19. No indicators on race cars. Every driver knows where the turns are.
  20. More information... In the on-going effort to make this pinned thread a helpful reference on Pochers and especially Rolls-Royces, here's a small gem, again from the work of Dave Cox. I've realized the audience is minuscule for these by the muted response but I know there were some builds started here only to fade away. Either by losing interest or simply not publishing the work any further. Having received an advance copy of the book Cox wrote on the build, I came across this improvement previously unknown to me. Having built about 3 dozen of these, he would uncover this kind of data. I did not receive a bench photo of this for this feature or I'd have included it. On page 18, he shows a photo of two Rolls transmissions standing upright on the bellhousing opening (engine side). David found that many of the transmissions have poor angles cast into their surfaces and edges and one is clearly shown pointing upward at an awkward angle. He shows a corrected one standing with it and the tailshaft (the part the driveshaft exits) is now 90 degrees to the engine mount surface. Correction simply involves surface-sanding parts and constantly checking progress. Why important? Well if the driveshaft exits at a poor angle, it could effect the connection at the differential, which could effect wheelbase and ride height. That can be adjusted by the shock absorber linkage. But the key is to check first. Now in my own build, I did not detect a transmission problem. But discoveries that fenders are not symmetrical and the shock linkage is sensitive to the car's final posture were explored and corrected. And shown above in my build. Also the concept that the frame itself required careful setup and construction to get square and plumb was detailed. And that even MMC's bronze front axle required careful adjustment to get accurate camber and toe-in up front. I maintain that even a box-stock build of the model can benefit visually just by checking things and building everything square and plum. Nothing makes a model more toy-like than crooked bits, ill fitting panels, or wheels that go every which way. I haven't finished the book yet but if any more tidbits like this are revealed, I will present them here. I know this may be just so much technical mumbo-jumbo to many, but there are a few modellers here who value and apply this kind of scrutiny to anything they build. I'm pleased the admins have given me this platform to make this a reference-trove for Rolls and all Pocher builders. I hope to inform and entertain. The scratch builders do very well on their own and are at the top of our 'build chain' in my view. And I learn a ton from them. / C Questions and comments encouraged to add to the data here.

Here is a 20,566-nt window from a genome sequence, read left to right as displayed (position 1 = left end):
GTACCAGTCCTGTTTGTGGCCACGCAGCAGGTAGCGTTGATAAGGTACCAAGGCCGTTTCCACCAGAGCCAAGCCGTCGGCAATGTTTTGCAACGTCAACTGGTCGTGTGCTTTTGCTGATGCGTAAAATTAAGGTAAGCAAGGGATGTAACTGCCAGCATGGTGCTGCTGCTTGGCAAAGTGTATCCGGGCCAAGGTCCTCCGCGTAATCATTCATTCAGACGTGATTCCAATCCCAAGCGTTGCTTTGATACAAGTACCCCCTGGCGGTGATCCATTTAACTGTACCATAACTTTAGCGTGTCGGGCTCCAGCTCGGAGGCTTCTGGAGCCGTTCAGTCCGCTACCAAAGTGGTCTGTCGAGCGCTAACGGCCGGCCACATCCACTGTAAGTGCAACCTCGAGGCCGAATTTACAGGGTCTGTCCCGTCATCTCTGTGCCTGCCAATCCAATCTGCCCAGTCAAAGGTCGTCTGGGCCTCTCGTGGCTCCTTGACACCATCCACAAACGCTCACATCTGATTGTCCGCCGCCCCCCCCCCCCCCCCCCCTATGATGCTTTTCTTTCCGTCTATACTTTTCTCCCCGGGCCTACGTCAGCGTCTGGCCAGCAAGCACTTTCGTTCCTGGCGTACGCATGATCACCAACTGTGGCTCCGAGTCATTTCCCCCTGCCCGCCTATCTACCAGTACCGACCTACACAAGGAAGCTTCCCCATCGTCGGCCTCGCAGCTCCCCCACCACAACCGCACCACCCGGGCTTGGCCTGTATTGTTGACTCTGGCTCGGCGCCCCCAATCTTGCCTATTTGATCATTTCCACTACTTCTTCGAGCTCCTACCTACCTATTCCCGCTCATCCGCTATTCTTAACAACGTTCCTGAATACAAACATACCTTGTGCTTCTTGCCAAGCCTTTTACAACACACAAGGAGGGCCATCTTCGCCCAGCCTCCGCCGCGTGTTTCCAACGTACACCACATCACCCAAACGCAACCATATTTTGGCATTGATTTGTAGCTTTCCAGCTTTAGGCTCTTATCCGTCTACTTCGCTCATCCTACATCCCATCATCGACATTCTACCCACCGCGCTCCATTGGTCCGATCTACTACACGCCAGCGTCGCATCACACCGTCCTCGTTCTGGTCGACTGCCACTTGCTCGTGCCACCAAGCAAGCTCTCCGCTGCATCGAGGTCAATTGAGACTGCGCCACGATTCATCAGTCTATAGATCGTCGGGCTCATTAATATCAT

21. Nice one with the flared tubing ends mate - engineering points awarded.
  22. That's the main reason I started (and re-started) this thread. Makes me feel good Roy !